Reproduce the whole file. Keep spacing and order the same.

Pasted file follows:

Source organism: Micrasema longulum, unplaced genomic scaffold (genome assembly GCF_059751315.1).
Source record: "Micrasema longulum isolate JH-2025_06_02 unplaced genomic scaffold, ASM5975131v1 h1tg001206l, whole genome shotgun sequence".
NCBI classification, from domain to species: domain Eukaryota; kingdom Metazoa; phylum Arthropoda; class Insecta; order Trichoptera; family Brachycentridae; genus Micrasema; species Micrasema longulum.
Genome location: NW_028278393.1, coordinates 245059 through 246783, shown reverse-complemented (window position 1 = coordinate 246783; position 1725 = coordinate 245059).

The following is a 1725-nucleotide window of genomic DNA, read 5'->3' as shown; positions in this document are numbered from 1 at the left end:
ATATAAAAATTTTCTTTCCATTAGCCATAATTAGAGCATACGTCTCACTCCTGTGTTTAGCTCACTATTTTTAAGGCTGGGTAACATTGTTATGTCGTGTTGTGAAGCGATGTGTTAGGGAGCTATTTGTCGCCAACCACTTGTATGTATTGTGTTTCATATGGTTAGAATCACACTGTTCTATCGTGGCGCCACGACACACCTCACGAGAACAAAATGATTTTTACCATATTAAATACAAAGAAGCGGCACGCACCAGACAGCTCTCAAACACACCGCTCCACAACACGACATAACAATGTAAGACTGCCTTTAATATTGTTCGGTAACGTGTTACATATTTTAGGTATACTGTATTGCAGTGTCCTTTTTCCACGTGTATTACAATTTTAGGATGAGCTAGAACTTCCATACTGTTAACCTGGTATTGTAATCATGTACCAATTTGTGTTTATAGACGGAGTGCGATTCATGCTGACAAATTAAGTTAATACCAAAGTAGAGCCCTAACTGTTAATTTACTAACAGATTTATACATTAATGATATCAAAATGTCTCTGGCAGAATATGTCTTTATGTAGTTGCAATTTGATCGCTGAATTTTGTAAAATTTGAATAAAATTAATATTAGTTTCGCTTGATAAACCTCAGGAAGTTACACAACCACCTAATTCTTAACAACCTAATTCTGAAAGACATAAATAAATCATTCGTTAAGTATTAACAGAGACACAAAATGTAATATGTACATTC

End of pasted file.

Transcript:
Source organism: Micrasema longulum, unplaced genomic scaffold (genome assembly GCF_059751315.1).
Source record: "Micrasema longulum isolate JH-2025_06_02 unplaced genomic scaffold, ASM5975131v1 h1tg001206l, whole genome shotgun sequence".
NCBI classification, from domain to species: domain Eukaryota; kingdom Metazoa; phylum Arthropoda; class Insecta; order Trichoptera; family Brachycentridae; genus Micrasema; species Micrasema longulum.
Genome location: NW_028278393.1, coordinates 245059 through 246783, shown reverse-complemented (window position 1 = coordinate 246783; position 1725 = coordinate 245059).

The following is a 1725-nucleotide window of genomic DNA, read 5'->3' as shown; positions in this document are numbered from 1 at the left end:
ATATAAAAATTTTCTTTCCATTAGCCATAATTAGAGCATACGTCTCACTCCTGTGTTTAGCTCACTATTTTTAAGGCTGGGTAACATTGTTATGTCGTGTTGTGAAGCGATGTGTTAGGGAGCTATTTGTCGCCAACCACTTGTATGTATTGTGTTTCATATGGTTAGAATCACACTGTTCTATCGTGGCGCCACGACACACCTCACGAGAACAAAATGATTTTTACCATATTAAATACAAAGAAGCGGCACGCACCAGACAGCTCTCAAACACACCGCTCCACAACACGACATAACAATGTAAGACTGCCTTTAATATTGTTCGGTAACGTGTTACATATTTTAGGTATACTGTATTGCAGTGTCCTTTTTCCACGTGTATTACAATTTTAGGATGAGCTAGAACTTCCATACTGTTAACCTGGTATTGTAATCATGTACCAATTTGTGTTTATAGACGGAGTGCGATTCATGCTGACAAATTAAGTTAATACCAAAGTAGAGCCCTAACTGTTAATTTACTAACAGATTTATACATTAATGATATCAAAATGTCTCTGGCAGAATATGTCTTTATGTAGTTGCAATTTGATCGCTGAATTTTGTAAAATTTGAATAAAATTAATATTAGTTTCGCTTGATAAACCTCAGGAAGTTACACAACCACCTAATTCTTAACAACCTAATTCTGAAAGACATAAATAAATCATTCGTTAAGTATTAACAGAGACACAAAATGTAATATGTACATTC